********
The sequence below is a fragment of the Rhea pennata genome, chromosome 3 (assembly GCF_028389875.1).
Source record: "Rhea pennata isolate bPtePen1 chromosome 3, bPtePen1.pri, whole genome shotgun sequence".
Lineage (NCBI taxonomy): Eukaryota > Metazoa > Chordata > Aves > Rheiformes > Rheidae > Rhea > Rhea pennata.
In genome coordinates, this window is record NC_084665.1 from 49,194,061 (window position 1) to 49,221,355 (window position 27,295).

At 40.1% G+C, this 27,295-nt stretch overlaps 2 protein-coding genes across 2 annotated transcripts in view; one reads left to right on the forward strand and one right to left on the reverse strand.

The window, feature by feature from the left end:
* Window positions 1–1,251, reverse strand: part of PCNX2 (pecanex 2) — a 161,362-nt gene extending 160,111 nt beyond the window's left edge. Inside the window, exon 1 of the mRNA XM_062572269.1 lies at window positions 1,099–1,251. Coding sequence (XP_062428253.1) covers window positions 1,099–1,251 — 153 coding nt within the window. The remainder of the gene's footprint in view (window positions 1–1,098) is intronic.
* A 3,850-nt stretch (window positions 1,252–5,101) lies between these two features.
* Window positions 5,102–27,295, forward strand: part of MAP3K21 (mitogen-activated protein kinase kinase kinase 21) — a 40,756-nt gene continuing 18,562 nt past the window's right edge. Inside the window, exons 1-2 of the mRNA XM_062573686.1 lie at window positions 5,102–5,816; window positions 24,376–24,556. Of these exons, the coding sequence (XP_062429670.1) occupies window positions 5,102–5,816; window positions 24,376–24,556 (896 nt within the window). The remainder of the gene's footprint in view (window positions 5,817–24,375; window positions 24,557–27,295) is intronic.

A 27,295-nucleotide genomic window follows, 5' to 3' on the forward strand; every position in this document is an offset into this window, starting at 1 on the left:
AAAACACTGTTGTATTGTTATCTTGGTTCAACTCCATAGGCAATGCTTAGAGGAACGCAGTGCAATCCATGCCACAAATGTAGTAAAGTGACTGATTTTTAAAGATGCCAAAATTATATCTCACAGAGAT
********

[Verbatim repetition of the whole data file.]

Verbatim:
The sequence below is a fragment of the Rhea pennata genome, chromosome 3 (assembly GCF_028389875.1).
Source record: "Rhea pennata isolate bPtePen1 chromosome 3, bPtePen1.pri, whole genome shotgun sequence".
Lineage (NCBI taxonomy): Eukaryota > Metazoa > Chordata > Aves > Rheiformes > Rheidae > Rhea > Rhea pennata.
In genome coordinates, this window is record NC_084665.1 from 49,194,061 (window position 1) to 49,221,355 (window position 27,295).

At 40.1% G+C, this 27,295-nt stretch overlaps 2 protein-coding genes across 2 annotated transcripts in view; one reads left to right on the forward strand and one right to left on the reverse strand.

The window, feature by feature from the left end:
* Window positions 1–1,251, reverse strand: part of PCNX2 (pecanex 2) — a 161,362-nt gene extending 160,111 nt beyond the window's left edge. Inside the window, exon 1 of the mRNA XM_062572269.1 lies at window positions 1,099–1,251. Coding sequence (XP_062428253.1) covers window positions 1,099–1,251 — 153 coding nt within the window. The remainder of the gene's footprint in view (window positions 1–1,098) is intronic.
* A 3,850-nt stretch (window positions 1,252–5,101) lies between these two features.
* Window positions 5,102–27,295, forward strand: part of MAP3K21 (mitogen-activated protein kinase kinase kinase 21) — a 40,756-nt gene continuing 18,562 nt past the window's right edge. Inside the window, exons 1-2 of the mRNA XM_062573686.1 lie at window positions 5,102–5,816; window positions 24,376–24,556. Of these exons, the coding sequence (XP_062429670.1) occupies window positions 5,102–5,816; window positions 24,376–24,556 (896 nt within the window). The remainder of the gene's footprint in view (window positions 5,817–24,375; window positions 24,557–27,295) is intronic.

A 27,295-nucleotide genomic window follows, 5' to 3' on the forward strand; every position in this document is an offset into this window, starting at 1 on the left:
AAAACACTGTTGTATTGTTATCTTGGTTCAACTCCATAGGCAATGCTTAGAGGAACGCAGTGCAATCCATGCCACAAATGTAGTAAAGTGACTGATTTTTAAAGATGCCAAAATTATATCTCACAGAGAT